SF: Right. You know, it’s hard for me to say what I take away from the film and it’s actually an interesting question that I haven’t been asked because I should probably go back to what I took away from it when I read the script. Knowing Darren for so long and working with Darren for so long that when I read this script, I kind of felt that this was his Opus. And I understand Darren’s thought process…to an extent, as much as one can anyway! (laughs)
V: It’s interesting that you mention thought process of Darren because that is my next question! In your role as Producer, how do you make Darren’s vision become an on screen reality because it cant be the easiest script to direct.
SF: Well none of Darren’s scripts are easy to dissect and break down and I think that’s what makes him such an enigmatic filmmaker and I think that’s why earlier on in our careers it was harder to get his films made because he always transcends what is on the page. There’s always more than what comes on the screen than what’s on the page whereas in the film, there was a lot on the page and it’s funny because on the other movies, I knew there would be more and one approach to some of those films was to just have as much cushion that you could give him. Extra time, extra bandwidth, extra money that you can give him for those movies so that we’re prepared for it. Whereas with this movie, we were like ‘wow, if we get 80% of this, then this is going to be amazing!’ so that was kind of the thought process with mother! and he got it all. I’m in a blessed spot to be on of the only people to have read the first script and worked on it and then saw the finished movie to really know what a directorial achievement it is.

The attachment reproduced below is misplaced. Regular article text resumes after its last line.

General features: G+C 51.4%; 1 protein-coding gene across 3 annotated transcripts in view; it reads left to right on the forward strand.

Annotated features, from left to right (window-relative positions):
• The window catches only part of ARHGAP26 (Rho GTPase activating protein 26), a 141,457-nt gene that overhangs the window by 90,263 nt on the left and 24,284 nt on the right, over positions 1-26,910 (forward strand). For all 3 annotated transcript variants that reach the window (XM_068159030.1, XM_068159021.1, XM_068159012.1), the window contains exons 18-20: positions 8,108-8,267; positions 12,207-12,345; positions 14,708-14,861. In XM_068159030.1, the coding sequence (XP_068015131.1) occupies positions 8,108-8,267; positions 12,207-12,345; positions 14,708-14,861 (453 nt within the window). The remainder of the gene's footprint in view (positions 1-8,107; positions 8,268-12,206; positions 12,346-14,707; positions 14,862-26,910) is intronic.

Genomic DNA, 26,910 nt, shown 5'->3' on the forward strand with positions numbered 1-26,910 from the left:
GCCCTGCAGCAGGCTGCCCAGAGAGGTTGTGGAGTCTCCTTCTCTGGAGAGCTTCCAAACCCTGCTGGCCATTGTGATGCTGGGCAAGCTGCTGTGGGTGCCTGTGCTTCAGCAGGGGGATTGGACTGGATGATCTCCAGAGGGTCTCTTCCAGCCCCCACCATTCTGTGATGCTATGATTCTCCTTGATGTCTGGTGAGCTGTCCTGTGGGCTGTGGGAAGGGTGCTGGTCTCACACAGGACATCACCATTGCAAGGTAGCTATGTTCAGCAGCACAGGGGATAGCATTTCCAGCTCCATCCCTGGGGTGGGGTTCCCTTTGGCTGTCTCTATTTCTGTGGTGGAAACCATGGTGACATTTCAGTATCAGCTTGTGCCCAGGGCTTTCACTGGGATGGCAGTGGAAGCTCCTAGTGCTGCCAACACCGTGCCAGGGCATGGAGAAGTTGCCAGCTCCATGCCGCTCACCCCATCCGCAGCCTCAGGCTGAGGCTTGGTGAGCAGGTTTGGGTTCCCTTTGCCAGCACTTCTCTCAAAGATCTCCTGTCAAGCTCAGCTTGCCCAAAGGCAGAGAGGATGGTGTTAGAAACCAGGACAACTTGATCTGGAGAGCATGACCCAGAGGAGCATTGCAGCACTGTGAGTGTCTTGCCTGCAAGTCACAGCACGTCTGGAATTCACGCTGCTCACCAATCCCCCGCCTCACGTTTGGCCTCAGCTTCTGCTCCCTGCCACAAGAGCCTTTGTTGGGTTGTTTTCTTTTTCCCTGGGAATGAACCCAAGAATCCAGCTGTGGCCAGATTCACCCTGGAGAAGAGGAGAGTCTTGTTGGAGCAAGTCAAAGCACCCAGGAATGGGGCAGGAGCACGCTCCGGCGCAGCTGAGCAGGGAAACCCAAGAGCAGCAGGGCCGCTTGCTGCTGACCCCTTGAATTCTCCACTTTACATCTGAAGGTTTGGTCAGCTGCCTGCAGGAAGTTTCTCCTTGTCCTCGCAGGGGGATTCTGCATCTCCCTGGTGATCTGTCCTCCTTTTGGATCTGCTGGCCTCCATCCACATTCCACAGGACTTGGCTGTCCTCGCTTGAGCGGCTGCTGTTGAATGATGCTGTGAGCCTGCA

V: There were so many things that I loved about it and when you see Darren is doing a film you have some pre-conceptions of what the film will be like, but there was a lot of humour in his film this time around which I wasn’t expecting!
V: So I was really pleased there was humour in the film, was it obvious that was going to happen? Could you see it was going to be funny?
SF: I could see it was going to be funny in places but it’s interesting you say that because I dunno if that came through in Venice. So it excites me to screen it tonight for an English audience.
V: Yeah, we do have some strange senses of humour! We are the Kings and Queens of sarcasm!